- May 25, 2022
A line from Tim McGraw’s hit song “Live Like You Were Dying” is the title of this week’s column. We are all mortal; for some of us, the end will come quick; for others, we’ll have that moment that stops you in your tracks, as the song says. None of us want to think about
A line from Tim McGraw’s hit song “Live Like You Were Dying” is the title of this week’s column. We are all mortal; for some of us, the end will come quick; for others, we’ll have that moment that stops you in your tracks, as the song says.
None of us want to think about it.
Back in mid-November, within my column titled “OORAH Recognition and Veteran Thanks Given,” there were smiles for many reasons. It covered my good friend Hal Gee, the United States Marine Corps, and the 307 true American Heroes that attended our Annual Veterans Day Breakfast. Thanks again to C.I. and all the great people at Dolly’s for teaming up with us for the event.
The second part of my column on 11/17 was a “Big Buck Double Down” featuring Dean and Lacey Kriebel. The daddy/daughter duo harvested a pair of beautiful bucks on back-to-back days. Dad Dean was more than proud of Lacey. Her smile said it all as she had her hands on the antlers of her first trophy buck. The picture that ran right next to Lacey’s was daddy Dean and his monster buck. You can see a little extra twinkle in Dean’s eyes as his buck was bigger. Dean is very competitive.
Mom, Amy, was the first to reach out to me with pictures and the story; the best part of the whole story was I got to talk to all of them. I’ve known Dean Kriebel and Amy Barger as outstanding athletes, especially basketball players, from many moons ago. I’ve known them personally as they’ve grown older and are raising their family, especially in recent years, and consider them friends. They just don’t come much better than the Kriebel family.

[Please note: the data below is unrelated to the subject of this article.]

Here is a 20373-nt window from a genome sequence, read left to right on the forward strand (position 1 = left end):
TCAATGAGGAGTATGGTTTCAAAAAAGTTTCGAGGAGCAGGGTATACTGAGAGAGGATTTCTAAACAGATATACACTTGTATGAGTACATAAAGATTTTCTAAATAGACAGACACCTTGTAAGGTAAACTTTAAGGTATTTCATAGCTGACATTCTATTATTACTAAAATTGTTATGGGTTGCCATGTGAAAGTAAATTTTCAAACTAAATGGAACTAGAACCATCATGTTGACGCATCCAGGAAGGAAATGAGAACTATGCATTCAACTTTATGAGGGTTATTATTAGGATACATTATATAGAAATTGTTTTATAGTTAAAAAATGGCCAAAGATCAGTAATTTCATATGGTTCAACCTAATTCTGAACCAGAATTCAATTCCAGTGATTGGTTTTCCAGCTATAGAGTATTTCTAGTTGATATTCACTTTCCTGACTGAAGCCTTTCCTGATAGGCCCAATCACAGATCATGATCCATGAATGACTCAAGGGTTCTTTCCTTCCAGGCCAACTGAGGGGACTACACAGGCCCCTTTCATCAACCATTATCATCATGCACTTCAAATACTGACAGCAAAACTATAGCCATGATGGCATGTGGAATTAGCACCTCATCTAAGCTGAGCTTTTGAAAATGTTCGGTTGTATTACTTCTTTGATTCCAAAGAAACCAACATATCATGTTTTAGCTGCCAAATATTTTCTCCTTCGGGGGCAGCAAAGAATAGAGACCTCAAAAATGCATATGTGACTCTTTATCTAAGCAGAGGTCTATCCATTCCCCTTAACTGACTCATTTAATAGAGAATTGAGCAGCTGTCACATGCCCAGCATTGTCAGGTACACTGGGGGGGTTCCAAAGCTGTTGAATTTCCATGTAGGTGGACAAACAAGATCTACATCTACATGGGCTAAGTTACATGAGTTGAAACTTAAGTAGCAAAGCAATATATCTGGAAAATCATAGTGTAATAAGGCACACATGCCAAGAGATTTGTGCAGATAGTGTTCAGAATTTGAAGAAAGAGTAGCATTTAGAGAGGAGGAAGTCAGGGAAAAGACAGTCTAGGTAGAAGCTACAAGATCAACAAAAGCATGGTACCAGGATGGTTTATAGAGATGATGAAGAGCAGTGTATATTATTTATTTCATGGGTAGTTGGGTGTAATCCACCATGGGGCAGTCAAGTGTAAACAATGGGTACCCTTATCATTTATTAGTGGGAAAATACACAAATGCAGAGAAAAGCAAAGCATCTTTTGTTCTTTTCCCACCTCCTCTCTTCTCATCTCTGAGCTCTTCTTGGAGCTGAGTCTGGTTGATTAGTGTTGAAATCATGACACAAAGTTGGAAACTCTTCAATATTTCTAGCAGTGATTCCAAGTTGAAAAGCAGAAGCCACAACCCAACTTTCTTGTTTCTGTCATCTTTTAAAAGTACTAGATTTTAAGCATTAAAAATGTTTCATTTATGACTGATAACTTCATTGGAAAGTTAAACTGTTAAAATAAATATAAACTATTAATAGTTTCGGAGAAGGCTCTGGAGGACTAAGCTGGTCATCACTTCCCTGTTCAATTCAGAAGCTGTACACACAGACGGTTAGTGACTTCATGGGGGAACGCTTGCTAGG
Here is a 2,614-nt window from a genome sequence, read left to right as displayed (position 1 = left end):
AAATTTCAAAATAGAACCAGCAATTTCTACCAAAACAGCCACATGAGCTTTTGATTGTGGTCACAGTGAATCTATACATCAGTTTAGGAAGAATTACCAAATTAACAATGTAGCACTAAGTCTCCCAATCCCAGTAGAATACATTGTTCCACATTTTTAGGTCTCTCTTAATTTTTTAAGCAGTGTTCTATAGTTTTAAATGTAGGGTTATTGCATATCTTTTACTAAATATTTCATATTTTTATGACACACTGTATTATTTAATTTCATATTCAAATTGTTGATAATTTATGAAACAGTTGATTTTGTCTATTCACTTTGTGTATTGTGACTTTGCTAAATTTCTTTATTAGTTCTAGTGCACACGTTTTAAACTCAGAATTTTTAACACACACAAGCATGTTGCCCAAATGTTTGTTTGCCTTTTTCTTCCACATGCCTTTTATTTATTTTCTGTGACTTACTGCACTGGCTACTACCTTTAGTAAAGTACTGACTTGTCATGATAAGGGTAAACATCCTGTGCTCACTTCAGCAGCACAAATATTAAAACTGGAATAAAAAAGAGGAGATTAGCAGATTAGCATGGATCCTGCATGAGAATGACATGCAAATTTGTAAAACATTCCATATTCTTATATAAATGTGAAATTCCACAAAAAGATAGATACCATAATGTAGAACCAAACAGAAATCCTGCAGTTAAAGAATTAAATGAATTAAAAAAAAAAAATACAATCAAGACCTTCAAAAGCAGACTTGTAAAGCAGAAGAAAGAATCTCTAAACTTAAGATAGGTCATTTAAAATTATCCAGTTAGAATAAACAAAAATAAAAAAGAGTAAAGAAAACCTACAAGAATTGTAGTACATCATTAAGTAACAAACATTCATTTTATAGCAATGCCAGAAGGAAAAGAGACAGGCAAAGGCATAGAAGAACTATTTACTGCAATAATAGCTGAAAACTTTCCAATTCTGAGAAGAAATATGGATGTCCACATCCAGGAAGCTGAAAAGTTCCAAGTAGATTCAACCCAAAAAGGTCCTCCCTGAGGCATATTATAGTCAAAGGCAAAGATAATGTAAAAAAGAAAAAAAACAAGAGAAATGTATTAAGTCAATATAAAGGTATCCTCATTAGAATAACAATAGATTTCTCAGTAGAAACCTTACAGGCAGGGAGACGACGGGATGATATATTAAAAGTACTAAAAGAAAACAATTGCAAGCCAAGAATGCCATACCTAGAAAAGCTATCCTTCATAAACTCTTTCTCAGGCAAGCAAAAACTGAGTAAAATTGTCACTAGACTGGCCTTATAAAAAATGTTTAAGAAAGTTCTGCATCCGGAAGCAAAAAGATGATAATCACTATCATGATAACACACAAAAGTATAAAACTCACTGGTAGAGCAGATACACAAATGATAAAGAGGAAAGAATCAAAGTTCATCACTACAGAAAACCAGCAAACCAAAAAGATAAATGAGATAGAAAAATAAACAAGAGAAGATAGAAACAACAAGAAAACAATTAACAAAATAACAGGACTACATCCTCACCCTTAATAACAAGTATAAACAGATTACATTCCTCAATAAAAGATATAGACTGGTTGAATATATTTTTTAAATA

Shortly after that Big Buck Double Down, I ran into Dean at Winner Hardware; he was going bear hunting with a group. We talked about hunting, the kids, and boots. It was great to see him as always. We wished each other good hunting and a Happy Holiday Season and parted ways. About a week later, Dean was fighting for his life.
By the time the information made it back to me of what happened to Dean, and the fight he was facing, Scott Lowry and I caught up with each other at our Webb Weekly Christmas luncheon. Scott, a longtime friend of Dean and the family, confirmed the devastating news. It was that type of news that stops you in your tracks. That just takes over your thoughts and brings you to prayer for those involved.
For those that do not know Dean, he is about 6’ 7, is one of the most competitive folks you’ll ever meet, and has that true stick-to-itiveness spirit. He loves being a father and was at this point in his life when Lacey was to get her first high school basketball start, which made him very happy, and son Andrew was going to soon be celebrating his 21st birthday.